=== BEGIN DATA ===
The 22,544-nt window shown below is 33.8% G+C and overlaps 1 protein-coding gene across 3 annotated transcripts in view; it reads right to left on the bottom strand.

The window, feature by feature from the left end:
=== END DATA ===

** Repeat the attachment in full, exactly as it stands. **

The 22,544-nt window shown below is 33.8% G+C and overlaps 1 protein-coding gene across 3 annotated transcripts in view; it reads right to left on the bottom strand.

The window, feature by feature from the left end: